Our connection with the Liberty Bell

by Faithful Friar

Speaking of the 4th of July (which we all have been this week!)… Did you know that the tenor bell at the Community of Jesus bell tower was cast in the same pit in which the Liberty Bell of Philadelphia was cast 265 years ago? That’s right – in 1752, Lester and Pack (later known as Whitechapel Bell Foundry) of London, England received a commission for its creation from the Pennsylvania Provincial Assembly, along with the request to have the bell lettered with, “Proclaim LIBERTY throughout all the Land to the Inhabitants Thereof” (Leviticus 25:10). The cost then was a little over 150 pounds, or the equivalent of over 21,000 pounds today.


Although there is no record of it having been rung on July 4, 1776, it was believed to have been rung on the first public reading of the Declaration of Independence on July 8th, 1776.  Bells throughout the land rang in celebration of America’s newly declared freedom. The Liberty Bell weighs 2,080 pounds. It is formed from 70% copper and 25% tin, and the remaining 5% from lead, arsenic, zinc, gold and silver. John Philip Sousa, inspired by this bell’s history,  composed The Liberty Bell March and debuted it on July 4th, 1893 in Chicago.


Sadly, Whitechapel Foundry closed its doors forever in May of this year. It was known as Britain’s oldest manufacturing company, established in 1570 when Elizabeth I was Queen, and they had been in continuous operation since that time. We will miss them dearly and all their help in our newly established tower. BUT, we are proud to have Whitechapel Bells in our midst, ringing every day, and equally proud of our bells’ connections to their more famous cousin, Liberty.

100 Years of Cleaning

by Faithful Friar

Many visitors to our bell tower comment on its cleanliness, which is in part because the tower is relatively new, and also because we clean it. I mentioned to a friend about how often I hear ringers comment on the tower’s cleanliness, and she responded, “The question will be, what will they say in 100 years?”

I was thinking about 100 years of cleaning while power washing the porphyry stone floor in preparation to re-seal later this week. The trick is, I’m not expecting any of us will be here to be sure things are spic and span in 2117. Not to mention, there is actually quite a bit to do right now, this year, today even.

All this cleaning isn’t something that can be done all at once. As with so many things in life, the only way to do it is bit by bit, a little at a time. Hopefully we can make it a habit for generations.

Here are a few pictures from our cleaning times this weekend — a few angles we don’t get to see very often!

Some history on change-ringing

by Faithful Friar

As reported in prior posts, bell-ringers from the Community of Jesus who ring in the Church of the Transfiguration bell tower are preparing to attempt a first full peal as our own band later this year in conjunction with events marking the 5th centenary of the start of the protestant reformation. The art of English-style change ringing happens to be a direct descendant of said reformation in that following the dissolution of the monasteries in England there were untouched rings of church bells available for local young people to go ring. This became a new activity and soon spawned an interest in developing the rules and style of moving tuned bells in set ways to make patterns…”change ringing.”  This is why the oldest and most prestigious associations of bell-ringers in England have in their title the word “youths”, e.g. Ancient Society of College Youths. It was only later that change ringing began to find its place back in Church of England steeples where most such rings of bells are now to be found—in other words for devotional purposes rather than purely for sport. To be sure there remains a healthy mix of both. Bell-ringers today show up Sunday after Sunday to welcome and/or send worshipers on their way. Then they meet again at a weekly “peal night” to try and “get” another peal, learning new methods along the way. Devoted ringers count their peal totals in the hundreds or even thousands. By such measures we here are at humble beginnings. Yet perhaps humble beginnings is OK since we are also tying back into the devotional monastic practices from which the whole activity sprang.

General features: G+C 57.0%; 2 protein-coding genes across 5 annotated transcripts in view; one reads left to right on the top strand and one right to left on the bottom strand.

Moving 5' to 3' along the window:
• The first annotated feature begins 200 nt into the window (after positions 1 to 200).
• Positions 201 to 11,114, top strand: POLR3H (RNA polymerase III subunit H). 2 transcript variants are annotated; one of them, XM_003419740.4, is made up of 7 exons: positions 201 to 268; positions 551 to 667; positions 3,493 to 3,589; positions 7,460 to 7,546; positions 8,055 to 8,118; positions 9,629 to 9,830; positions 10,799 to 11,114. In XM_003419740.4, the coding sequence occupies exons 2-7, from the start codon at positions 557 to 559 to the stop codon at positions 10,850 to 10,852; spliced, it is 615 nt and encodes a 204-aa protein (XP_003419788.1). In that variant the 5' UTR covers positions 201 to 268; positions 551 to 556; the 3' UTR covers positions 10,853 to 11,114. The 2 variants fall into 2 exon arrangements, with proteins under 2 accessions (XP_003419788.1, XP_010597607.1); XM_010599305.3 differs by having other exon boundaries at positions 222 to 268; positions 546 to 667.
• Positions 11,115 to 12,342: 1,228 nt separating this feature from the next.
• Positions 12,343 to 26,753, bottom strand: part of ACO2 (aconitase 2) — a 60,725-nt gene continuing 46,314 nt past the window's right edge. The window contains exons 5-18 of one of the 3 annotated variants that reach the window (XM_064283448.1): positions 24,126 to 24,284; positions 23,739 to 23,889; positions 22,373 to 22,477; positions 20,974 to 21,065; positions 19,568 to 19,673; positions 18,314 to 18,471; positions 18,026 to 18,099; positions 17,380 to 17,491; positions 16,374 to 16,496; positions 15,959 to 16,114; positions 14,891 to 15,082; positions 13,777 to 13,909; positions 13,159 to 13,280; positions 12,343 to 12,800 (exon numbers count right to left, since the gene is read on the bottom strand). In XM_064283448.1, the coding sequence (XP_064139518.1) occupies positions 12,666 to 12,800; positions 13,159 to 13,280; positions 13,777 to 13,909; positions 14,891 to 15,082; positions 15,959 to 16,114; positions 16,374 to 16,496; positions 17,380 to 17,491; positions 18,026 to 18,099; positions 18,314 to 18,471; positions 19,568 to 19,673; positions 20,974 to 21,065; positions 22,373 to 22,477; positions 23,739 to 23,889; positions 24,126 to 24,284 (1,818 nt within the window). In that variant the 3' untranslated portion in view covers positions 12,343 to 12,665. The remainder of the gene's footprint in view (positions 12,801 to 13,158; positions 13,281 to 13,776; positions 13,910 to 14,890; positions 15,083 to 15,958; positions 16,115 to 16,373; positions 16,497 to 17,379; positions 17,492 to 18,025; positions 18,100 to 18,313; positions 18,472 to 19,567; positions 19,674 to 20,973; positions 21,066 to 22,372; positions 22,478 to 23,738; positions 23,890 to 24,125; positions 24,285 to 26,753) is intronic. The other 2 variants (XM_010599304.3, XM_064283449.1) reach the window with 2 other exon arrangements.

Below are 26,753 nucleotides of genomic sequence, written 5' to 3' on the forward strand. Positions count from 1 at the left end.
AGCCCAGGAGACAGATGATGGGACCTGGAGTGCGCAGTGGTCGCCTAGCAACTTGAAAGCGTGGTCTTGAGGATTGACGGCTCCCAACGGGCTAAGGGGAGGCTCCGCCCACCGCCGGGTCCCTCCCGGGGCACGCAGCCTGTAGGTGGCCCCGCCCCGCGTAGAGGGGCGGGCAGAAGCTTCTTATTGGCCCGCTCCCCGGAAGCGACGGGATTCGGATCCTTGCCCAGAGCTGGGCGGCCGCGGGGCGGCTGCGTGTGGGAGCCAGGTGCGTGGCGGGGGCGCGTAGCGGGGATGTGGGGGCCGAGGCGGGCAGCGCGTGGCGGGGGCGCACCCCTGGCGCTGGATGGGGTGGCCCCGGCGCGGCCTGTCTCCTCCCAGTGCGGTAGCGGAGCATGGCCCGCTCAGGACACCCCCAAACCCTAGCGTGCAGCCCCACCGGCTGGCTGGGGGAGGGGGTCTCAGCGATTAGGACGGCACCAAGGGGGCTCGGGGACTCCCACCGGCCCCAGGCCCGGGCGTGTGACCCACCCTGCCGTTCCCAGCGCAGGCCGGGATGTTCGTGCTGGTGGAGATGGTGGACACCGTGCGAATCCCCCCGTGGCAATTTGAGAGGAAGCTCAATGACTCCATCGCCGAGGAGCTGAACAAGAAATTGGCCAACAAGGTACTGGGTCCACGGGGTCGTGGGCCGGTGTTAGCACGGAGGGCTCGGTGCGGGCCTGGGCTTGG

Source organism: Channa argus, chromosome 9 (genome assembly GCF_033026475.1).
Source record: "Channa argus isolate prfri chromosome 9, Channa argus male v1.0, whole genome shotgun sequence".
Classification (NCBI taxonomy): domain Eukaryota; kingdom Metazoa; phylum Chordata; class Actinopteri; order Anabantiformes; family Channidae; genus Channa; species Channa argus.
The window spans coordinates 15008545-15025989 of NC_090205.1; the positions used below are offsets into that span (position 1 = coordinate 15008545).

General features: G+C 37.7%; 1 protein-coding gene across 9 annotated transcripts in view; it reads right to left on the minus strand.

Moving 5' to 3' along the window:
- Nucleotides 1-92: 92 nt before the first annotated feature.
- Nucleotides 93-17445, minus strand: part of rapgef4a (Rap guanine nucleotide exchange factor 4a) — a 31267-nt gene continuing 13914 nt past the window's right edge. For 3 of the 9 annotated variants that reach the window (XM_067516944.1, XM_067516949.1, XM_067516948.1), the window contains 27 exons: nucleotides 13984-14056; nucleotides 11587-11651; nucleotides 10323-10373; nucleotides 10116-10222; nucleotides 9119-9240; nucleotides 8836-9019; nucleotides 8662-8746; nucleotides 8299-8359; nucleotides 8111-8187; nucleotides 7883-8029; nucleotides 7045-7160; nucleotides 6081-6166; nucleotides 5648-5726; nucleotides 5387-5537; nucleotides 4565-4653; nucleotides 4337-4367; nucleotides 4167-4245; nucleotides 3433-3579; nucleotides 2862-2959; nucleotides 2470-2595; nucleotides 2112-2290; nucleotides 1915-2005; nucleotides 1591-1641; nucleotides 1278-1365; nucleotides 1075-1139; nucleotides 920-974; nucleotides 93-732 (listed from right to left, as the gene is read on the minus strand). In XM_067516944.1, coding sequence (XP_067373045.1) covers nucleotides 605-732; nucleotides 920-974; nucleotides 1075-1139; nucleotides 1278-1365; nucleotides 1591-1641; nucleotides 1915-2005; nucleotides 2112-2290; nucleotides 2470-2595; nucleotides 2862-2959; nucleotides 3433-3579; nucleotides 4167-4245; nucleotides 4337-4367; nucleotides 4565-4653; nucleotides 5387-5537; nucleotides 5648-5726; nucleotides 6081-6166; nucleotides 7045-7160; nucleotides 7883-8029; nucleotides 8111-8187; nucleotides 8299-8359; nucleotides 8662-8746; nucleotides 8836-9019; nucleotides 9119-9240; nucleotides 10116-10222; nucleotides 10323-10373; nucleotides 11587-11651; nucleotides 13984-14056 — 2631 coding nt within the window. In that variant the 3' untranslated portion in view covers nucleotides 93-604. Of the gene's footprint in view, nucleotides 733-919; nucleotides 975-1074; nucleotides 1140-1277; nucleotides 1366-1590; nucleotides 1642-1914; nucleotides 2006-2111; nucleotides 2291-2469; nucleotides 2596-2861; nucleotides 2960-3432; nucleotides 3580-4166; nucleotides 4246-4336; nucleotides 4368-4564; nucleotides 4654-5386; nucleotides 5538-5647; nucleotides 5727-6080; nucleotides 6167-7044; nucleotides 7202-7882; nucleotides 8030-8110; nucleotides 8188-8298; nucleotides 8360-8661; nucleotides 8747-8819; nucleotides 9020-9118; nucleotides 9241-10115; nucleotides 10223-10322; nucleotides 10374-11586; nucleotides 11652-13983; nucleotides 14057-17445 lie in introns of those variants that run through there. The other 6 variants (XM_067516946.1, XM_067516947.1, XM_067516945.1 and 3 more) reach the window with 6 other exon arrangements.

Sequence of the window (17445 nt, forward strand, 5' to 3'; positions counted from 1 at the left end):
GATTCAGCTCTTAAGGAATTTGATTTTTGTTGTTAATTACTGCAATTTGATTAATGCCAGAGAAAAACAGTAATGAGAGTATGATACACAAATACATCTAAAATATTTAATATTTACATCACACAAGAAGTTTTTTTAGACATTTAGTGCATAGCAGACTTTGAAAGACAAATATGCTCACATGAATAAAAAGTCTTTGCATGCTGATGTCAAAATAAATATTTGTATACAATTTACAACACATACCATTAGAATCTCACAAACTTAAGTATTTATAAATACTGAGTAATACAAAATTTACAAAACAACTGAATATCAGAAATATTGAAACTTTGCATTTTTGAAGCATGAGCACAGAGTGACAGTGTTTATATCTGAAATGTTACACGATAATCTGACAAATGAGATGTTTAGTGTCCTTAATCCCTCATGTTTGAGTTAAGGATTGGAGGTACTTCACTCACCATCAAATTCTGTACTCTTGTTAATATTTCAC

Waiting for the Doors to Open

by Faithful Friar

Throughout the Triduum leading into Easter our bells ring at various times during services. At one point there is a tolling of the tenor bell, the heaviest lowest bell, a sound only heard at funerals. At another point, all the bells “fire” striking simultaneously celebrating the first “Alleluia” sung at Easter. Unlike the rest of the year, where ringing comes before or after a service, these rings come during the liturgy. In order to get the timing right, ringers attend the service until just before it’s time to head out to the tower and ring. Once in the tower, we wait for a “cue”. The “cue” in this case is the front doors of the church opening. Interestingly, the doors usually seem to take longer than expected before opening. As I was standing there, it seemed to me a microcosm of Easter. Here we are standing in the tower, looking out at closed doors, wondering what is happening inside, knowing the doors will open…and waiting. And of course what follows but a cacophony of clangorous celebration. He is Risen!